left. Haney walked home with me, had
a pipe, a glass of smoke, and a talk. Of
course it was about the girls. Did
I put down that Cahill had suspected me of having
told of him to Mrs Edwards? I think yes, but
not this. That when Mort Thomson went off to
report the Slave sale, down south, he left a bill for
some $20 or so to be collected by Cahill. He
did it and spent it! I dare say he justified
the act to himself by his being writing for Mort &c.
He did a similar thing, of smaller amount, to Bob
Gun some months ago, previous to their coolness.
12. Monday. Down town by noon, to Courier
& Century Offices. Gibbons wants me to go to West
Point to report a review there to be held. Hither
and thither. Met, was recognized by and recog-
nized one Louis Schreiner a fellow passenger
across the Atlantic, aboard the Wenham, ten years
ago. Had a glass of Rhine wine with him. He mar-
ried, living in Hoboken. Hither and thither. Up
town. Writing till 11 or later.
13. Tuesday. Down town in the morning, at
work drawing and writing all the rest of the day.
Don t recollect items. Courier article.
14. Wednesday. Gibbons called, wanting me to
start for West Point immediately. Butled about;
down town, saw Smith and Haney and the Cou-
rier office (by the way I met Picton there on
|Title:||Thomas Butler Gunn Diaries, Volume Eleven: page one hundred and twelve|
|Description:||Mentions several stories about Frank Cahill.|
|Subject:||Cahill, Frank; Edwards, Eliza; Edwards, Martha; Edwards, Sally (Nast); Edwards, Sarah; Gibbons; Gun, Robert; Gunn, Thomas Butler; Haney, Jesse; Picton, Thomas; Schreiner, Louis; Smith, James L.; Thomson, Mortimer (Doesticks)|
|Coverage (City/State):||[New York, New York]|
|Title:||Thomas Butler Gunn Diaries, Volume Eleven|
|Description:||Includes descriptions of boarding house living at 132 Bleecker Street, his freelance writing and drawing work, the antics of New York literary Bohemians, Fanny Fern and James Parton's marriage, visits to the Edwards family, a Fourth of July excursion with the Edwards family and other friends, letters from Frank Cahill and Bob Gun's mistresses, Jesse Haney's proposal of marriage to Sally Edwards and rejection, Charles Damoreau's return from Boston to live in New York, and attending the Edwards family's 1859 Christmas party.|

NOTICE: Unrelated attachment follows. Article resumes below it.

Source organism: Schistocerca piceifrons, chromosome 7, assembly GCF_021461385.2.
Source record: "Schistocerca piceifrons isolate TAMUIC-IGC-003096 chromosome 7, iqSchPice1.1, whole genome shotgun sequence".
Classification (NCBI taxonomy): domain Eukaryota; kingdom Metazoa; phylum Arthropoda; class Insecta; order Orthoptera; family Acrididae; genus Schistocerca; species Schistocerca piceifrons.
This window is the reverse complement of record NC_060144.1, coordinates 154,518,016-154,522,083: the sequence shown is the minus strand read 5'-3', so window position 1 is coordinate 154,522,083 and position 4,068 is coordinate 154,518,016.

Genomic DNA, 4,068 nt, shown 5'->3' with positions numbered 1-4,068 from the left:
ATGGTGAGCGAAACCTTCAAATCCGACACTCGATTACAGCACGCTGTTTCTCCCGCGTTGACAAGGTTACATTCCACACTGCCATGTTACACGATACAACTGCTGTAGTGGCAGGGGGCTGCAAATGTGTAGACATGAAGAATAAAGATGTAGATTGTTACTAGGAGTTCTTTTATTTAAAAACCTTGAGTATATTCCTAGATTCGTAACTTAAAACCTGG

|Subject:||Boardinghouses; Bohemians; Christmas; Gunn, Thomas Butler; Marriage; Publishers and publishing; Women|
|Coverage (City/State):||New York, New York|
|Note:||Thomas Butler Gunn was born February 15, 1826, in Banbury, England, and came to New York in 1849. During the Civil War he worked as a correspondent for the New York Tribune and the New York Evening Post. He returned to England in 1863, and died in Birmingham in April 1903. The collection includes twenty-one volumes of his diaries, including newspaper clippings, letters, photographs, sketches, and various other items inserted by Gunn. Diary entries date from July 7, 1849, to April 7, 1863, and include his experiences with the New York publishing and literary world, his descriptions of boarding houses, his travels throughout the United States, and his experiences traveling with the Federal army as a Civil War correspondent.|
|Publisher:||Missouri History Museum|
|Rights:||Copyright 2011 Missouri History Museum.|
|Source:||Page images, transcriptions, and metadata of the Thomas Butler Gunn diaries have been provided by the Missouri History Museum.|